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4 telltale signs of a phishing email

February 24, 2023

Did you know that logos, signatures and security features are easily forged and widely used by fraudsters? That’s why you have to pay special attention to the contents of the various messages you receive (email, texts, social media) to spot a fraud attempt. Here are 4 signs that point to a phishing attempt, they have one thing in common: they’re always unexpected and unsolicited, requiring immediate action.

1. They give a sense of urgency

Why? The goal of scam artists is to get you to act fast without thinking, by giving a sense of urgency and emphasizing the consequences if you don’t.

Common scenarios:

  • You’re asked to update your personal information; if you don’t, your account will be frozen or closed.
  • Your financial institution informs you that your account could be compromised and asks you to click the link to login and quickly change your password.
  • A fundraiser after a tragedy or natural disaster.
  • A criminal charge where you have to click on a link to learn what you need to do or to notify the authorities.

Be vigilant!

1 in 3 Canadians have received phishing attempts since 20201.

If you have any suspicions, use an official number to contact your financial institution or the organization in question. Don't click on any links and never call a number included in a suspicious message.

2. They promise a financial gain

Ah! The lure of money!  The goal here is to make you believe you've won a prize or are receiving a perk of some kind, even though you didn't ask for it. Scam artists will often use this strategy to trick you into providing your information.

Common scenarios:

  • You receive an email with a clickable link or attachment to claim a prize or windfall from someone you don’t know.
  • You get a congratulatory email saying you’ve won an official contest you didn’t enter. To receive the prize, you need to click on a link to log in.
  • You receive a notice from your financial institution, phone service provider or power company saying that you were overcharged for service fees. It has reimbursed you and you’ll need to follow a certain procedure to have the money deposited to your account.
  • You receive a message from a government organization stating that an amount is ready to be deposited in your account (repayment, one-time payment, tax refund, etc.).

Over 3.4 billion phishing emails are sent out every day. This number totals a trillion fraudulent emails per year2.

Text scams (smishing) increased by 328% in 2020 alone3.

In 2021, there was a 103% increase in social media phishing attempts4.

3. They tell you there’s a problem

You should be suspicious of any message asking you to disclose personal information to resolve an issue.

Common scenarios:

  • Your financial institution contacts you to notify you of problems with its online banking site. To resolve the problem, it asks you to click on a link, log in and confirm by email if you’re able to access the site.
  • Text message from your financial institution asking you to confirm if you've made a transaction by replying yes (Y) or no (N). You are then sent a link or the scammer calls you posing as an employee of your institution to get your information.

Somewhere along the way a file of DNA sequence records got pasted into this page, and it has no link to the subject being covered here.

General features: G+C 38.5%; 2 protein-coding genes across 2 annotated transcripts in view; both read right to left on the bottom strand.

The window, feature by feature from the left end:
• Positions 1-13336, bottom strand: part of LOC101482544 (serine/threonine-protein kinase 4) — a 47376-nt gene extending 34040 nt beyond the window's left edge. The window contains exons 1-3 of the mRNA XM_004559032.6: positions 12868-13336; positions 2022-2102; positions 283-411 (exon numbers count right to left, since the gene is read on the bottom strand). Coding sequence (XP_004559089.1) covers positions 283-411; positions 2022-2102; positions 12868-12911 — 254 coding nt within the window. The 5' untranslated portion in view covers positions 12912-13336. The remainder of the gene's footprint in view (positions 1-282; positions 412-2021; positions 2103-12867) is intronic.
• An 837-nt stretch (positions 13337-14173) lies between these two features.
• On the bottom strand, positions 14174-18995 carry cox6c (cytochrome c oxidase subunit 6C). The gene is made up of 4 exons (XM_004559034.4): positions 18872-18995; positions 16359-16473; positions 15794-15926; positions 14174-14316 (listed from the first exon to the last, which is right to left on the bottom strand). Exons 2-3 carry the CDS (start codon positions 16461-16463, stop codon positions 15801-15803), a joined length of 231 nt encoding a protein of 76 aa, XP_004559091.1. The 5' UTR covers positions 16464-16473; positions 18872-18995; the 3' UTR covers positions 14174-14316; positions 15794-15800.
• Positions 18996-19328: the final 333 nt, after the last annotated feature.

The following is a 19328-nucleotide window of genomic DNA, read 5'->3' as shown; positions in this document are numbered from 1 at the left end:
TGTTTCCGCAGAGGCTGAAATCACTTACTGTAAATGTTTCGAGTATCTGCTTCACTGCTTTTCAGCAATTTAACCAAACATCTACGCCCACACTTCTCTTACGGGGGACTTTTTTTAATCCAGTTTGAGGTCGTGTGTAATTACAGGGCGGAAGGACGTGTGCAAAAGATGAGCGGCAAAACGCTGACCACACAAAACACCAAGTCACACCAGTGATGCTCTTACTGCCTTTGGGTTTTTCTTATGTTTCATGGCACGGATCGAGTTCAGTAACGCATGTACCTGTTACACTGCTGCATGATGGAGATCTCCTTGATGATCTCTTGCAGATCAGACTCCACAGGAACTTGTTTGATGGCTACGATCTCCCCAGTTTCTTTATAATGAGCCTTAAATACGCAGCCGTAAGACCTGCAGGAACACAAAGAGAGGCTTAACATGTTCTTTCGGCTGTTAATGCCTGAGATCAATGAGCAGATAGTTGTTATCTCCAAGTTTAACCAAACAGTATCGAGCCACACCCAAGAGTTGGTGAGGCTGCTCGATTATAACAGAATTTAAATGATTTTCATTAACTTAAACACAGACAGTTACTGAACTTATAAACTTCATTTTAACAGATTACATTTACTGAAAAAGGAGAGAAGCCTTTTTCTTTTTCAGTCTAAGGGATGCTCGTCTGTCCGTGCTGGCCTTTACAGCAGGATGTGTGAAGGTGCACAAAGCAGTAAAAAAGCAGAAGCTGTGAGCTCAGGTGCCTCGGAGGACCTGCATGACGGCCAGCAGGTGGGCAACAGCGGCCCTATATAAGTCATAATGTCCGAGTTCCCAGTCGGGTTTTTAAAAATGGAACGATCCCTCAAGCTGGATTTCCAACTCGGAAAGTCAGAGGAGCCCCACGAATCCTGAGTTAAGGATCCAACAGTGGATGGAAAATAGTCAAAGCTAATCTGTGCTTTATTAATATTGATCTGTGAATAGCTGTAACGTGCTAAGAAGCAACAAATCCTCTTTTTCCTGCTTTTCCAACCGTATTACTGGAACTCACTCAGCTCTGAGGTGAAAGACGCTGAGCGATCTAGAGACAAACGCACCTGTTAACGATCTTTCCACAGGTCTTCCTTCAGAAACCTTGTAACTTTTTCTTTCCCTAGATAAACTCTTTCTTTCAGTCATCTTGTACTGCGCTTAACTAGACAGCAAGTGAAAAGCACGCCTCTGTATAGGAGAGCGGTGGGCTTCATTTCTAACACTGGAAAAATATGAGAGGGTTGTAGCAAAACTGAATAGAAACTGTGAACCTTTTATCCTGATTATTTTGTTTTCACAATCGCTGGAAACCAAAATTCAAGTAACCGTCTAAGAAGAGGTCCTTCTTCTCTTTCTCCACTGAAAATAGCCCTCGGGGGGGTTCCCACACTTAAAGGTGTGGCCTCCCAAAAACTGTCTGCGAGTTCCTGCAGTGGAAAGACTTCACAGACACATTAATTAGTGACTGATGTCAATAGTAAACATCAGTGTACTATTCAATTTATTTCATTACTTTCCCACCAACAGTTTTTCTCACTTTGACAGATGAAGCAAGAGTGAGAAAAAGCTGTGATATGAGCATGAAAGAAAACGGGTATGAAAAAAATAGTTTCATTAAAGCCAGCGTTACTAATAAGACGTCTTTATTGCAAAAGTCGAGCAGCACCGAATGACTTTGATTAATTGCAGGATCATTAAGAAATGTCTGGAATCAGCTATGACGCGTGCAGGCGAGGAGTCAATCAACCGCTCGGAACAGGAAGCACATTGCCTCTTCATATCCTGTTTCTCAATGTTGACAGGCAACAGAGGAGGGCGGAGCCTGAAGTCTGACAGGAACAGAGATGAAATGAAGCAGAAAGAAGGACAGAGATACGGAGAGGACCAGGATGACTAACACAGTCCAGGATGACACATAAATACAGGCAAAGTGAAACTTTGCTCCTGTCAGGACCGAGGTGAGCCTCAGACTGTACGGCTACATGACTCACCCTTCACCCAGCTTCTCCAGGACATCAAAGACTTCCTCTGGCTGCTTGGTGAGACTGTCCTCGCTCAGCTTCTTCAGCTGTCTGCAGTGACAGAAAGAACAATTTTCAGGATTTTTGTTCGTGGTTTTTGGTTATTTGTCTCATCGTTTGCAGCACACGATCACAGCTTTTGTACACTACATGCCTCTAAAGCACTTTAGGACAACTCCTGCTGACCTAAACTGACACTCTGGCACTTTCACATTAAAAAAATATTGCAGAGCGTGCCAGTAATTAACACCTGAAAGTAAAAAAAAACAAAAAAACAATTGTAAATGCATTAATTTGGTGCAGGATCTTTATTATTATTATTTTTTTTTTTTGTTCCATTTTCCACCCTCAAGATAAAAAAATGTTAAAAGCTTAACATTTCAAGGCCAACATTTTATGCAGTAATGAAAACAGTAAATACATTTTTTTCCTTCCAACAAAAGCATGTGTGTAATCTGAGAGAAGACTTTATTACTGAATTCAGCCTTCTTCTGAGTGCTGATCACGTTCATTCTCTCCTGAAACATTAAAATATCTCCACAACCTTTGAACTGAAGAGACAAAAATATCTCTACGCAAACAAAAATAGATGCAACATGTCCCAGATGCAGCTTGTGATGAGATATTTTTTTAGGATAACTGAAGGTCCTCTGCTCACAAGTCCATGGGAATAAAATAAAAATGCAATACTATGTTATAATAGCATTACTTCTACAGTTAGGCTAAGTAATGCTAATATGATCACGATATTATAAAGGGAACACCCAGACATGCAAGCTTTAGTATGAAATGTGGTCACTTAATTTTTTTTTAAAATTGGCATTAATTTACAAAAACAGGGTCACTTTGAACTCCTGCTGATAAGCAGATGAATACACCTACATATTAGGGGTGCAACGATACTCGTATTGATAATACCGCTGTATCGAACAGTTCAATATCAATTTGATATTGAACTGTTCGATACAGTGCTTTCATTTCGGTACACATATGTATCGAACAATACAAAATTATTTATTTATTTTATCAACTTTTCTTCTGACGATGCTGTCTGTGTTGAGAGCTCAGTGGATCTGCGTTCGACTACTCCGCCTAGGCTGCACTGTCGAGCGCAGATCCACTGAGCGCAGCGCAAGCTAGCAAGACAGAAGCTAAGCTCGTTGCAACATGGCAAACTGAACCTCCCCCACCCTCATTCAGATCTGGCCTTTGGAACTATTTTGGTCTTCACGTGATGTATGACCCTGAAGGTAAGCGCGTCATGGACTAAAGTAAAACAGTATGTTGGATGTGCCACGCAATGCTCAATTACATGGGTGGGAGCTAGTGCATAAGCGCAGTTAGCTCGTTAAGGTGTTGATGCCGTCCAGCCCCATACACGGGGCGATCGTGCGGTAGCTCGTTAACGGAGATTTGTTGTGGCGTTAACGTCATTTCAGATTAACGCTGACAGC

• There’s a problem with your device (hack, need to update an app, expired password, you’re over your phone or internet caps).
  • An accounting error was made on your account and was then corrected. The email includes a link connecting you to a fake online banking site that looks just like yours.
  • An unexpected message to renew a service that you're not subscribed to, for example, GeekSquad or an antivirus software.

4. Pique your curiosity

The purpose of this type of strategy is to pique the victim’s curiosity to get them to click on a link or open an attachment. Often, the message comes from a contact you know who had their account or email hacked. Ask yourself the question: Would they really send this type of message?

Common scenarios:

  • An ambiguous link to an intriguing video or file featuring you sent via text or social media.
  • Unexpected message from a recruiter about a dream job.
  • Attached photo or document that doesn’t seem to be for you but may be named after one of your contacts.
  • A message promising you’ll meet your soul mate.

Remember that scammers want to infect your devices so they can get their hands on your personal information. As soon as you click on a link or open an attachment, malware could automatically install itself, allowing the fraudster to reach their ultimate goal—getting to your money!

Your security is our priority

Our members and clients matter to us. That’s why we created Desjardins Identity Protection, one of the best protection programs in Canada. Learn more about Desjardins Identity Protection.

How to react if you suspect a phishing attempt

  1. Stop and ask yourself this question: is this a legitimate message? Were you expecting this text, email or call?
  2. Go over what you’ve received; do you recognize any of the above signs?
  3. If you’ve clicked on a hyperlink, downloaded or opened an attachment, contact the Canadian Anti-Fraud Centre before calling your financial institution. You can find the number on your account statement or the back of your credit or debit card.

The best way to protect yourself is to stay alert to possible scams. Don’t be deceived by appearances—pay attention to the content of the email. If in doubt, don’t reply!